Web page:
Jewish Theater Today
Born in 1947, David Mamet is one of the best known American Jewish playwrights today. In his The Old Neighborhood (1997), set in Chicago, the first act of three is called “The Disappearance of the Jews.” In a review of this play, Les Gutman calls the work “a significant statement of Mamet’s coming to terms with his Jewishness, Reform Judaism and Jewish culture.”
With many questioning what it means to be a Jew in a postmodern world, Jewish playwrights today are raising similar questions in their work. Gay Jewish playwright Tony Kushner (b. 1956) explores homophobia in his works, as in “Angels in America: A Gay Fantasia on National Themes,” which prominently features the gay Jewish character Louis Ironson.
Composer and lyricist Jason Robert Brown (b. 1970) explores assimilation and intermarriage in The Last Five Years (2002), which features the song “Shiksa Goddess.” Brown became famous by writing the music for Parade (1998), which explored the lynching of Leo Frank.
A bit further from the beaten path, Lazarre Seymour Simckes found inspiration in Theater of the Absurd when he wrote Nossig’s Antics (2004), based on the life of Alfred Nossig, a Jewish artist who many charge with collaborating with the Nazis.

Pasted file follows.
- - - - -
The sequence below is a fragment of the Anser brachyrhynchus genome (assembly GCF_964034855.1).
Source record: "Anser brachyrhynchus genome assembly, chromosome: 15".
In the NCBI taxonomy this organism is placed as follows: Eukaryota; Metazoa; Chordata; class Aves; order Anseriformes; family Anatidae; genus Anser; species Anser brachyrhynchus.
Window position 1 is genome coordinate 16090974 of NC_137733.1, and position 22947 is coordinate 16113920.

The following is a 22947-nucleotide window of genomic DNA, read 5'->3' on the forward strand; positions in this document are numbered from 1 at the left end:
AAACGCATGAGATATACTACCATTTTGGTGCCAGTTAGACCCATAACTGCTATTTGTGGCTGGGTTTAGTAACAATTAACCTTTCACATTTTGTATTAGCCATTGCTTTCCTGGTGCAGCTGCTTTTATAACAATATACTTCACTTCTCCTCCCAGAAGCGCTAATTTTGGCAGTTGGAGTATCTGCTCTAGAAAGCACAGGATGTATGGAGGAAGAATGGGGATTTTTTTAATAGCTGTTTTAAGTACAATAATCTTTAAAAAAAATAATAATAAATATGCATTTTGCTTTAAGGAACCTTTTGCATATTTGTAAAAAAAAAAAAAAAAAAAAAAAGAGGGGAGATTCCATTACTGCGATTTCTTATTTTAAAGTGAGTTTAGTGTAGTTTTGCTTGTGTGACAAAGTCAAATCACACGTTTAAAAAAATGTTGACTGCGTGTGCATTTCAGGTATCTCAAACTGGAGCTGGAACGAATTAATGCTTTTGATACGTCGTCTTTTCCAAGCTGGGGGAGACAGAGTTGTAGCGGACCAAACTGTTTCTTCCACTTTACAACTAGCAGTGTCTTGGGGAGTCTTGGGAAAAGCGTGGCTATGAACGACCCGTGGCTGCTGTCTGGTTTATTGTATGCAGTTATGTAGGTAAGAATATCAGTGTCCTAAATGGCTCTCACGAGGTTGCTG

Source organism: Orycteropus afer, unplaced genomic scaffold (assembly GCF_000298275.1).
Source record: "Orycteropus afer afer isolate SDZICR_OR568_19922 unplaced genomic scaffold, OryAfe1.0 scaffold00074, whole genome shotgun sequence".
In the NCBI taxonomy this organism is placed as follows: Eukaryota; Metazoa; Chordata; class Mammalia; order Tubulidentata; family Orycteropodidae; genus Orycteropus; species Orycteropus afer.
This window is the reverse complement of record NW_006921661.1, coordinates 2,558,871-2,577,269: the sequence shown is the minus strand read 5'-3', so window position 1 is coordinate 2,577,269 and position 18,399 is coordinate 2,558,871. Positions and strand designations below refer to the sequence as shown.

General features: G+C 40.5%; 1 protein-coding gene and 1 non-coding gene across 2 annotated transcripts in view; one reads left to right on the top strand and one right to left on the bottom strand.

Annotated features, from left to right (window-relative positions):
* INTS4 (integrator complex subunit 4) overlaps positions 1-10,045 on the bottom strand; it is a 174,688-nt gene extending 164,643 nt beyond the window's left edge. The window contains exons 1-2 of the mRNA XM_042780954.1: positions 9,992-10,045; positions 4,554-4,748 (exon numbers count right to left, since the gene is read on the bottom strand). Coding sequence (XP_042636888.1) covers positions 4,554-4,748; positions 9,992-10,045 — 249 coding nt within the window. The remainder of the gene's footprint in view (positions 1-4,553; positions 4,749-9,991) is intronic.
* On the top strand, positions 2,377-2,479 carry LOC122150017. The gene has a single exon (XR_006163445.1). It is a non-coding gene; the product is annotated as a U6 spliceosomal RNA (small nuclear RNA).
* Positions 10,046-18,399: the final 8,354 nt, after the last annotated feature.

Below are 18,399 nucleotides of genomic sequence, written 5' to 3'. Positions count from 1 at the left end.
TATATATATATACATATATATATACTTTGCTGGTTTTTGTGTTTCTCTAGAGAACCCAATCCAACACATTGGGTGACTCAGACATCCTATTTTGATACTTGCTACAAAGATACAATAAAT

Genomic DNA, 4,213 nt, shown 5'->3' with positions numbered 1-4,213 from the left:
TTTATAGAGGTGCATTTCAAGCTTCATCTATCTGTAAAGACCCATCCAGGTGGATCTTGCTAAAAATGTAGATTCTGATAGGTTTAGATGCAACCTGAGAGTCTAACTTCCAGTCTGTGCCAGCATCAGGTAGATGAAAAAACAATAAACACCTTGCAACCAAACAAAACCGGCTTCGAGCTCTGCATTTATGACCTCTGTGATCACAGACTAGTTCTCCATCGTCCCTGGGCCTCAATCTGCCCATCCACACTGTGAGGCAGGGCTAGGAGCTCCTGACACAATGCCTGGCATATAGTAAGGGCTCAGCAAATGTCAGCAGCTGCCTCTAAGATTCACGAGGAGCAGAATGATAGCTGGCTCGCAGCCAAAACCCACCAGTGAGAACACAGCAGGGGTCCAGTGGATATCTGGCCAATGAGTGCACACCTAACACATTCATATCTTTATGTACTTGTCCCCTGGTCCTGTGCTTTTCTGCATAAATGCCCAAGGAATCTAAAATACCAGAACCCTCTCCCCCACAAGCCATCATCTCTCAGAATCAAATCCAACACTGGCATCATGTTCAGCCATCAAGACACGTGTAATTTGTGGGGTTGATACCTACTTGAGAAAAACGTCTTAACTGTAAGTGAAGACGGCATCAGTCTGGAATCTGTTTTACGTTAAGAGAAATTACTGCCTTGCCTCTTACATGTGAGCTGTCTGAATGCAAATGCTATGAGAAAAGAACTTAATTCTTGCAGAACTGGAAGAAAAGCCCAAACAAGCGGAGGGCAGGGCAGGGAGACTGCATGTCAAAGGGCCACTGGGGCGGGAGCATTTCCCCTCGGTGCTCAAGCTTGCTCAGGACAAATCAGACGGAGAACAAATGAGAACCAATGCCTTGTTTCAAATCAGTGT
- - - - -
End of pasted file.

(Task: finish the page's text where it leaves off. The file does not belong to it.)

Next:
Viewers who are interested in Jewish theater have many options to view Jewish plays today, from The Jewish Theatre of the South (Atlanta), to the Jewish theaters of Arizona and Detroit, to perhaps the most innovative works of Jewish and Israeli theatre at Theatre J in Washington, DC.
Throughout the past century, Jews have participated in the theater as managers, directors, playwrights, actors, characters, and audience members. Initially, the Yiddish theater managed to be Jewish simply by using the Jewish language of Yiddish. With the decline of Yiddish, Jewish artists found ways to explore Judaism and their Jewish identities. In recent years, theatergoers interested in Jewish themes have enjoyed a variety of options of explicitly Jewish plays.
Notable are William Gibson’s Golda’s Balcony, a one-woman show starring Tovah Feldshuh, and focusing on Golda Meir’s life, particularly her service as Israeli Prime Minister and her Jewish upbringing. Younger audiences are turning to Bryan Fogel and Sam Wolfson’s Jewtopia, a comedy about JDate in which a non-Jewish bachelor solicits the help of a Jewish friend to snag a Jewish wife through JDate, as the Jewish friend asks in return for help fleeing the Jewish community.
Rather than looking back nostalgically to the Jewish past, these plays embrace the Jewish present and looked forward to the Jewish theatre of the future.
Pronounced: shTETTull, Origin: Yiddish, a small town or village with a large Jewish population existing in Eastern or Central Europe in the 19th and early-to-mid 20th century.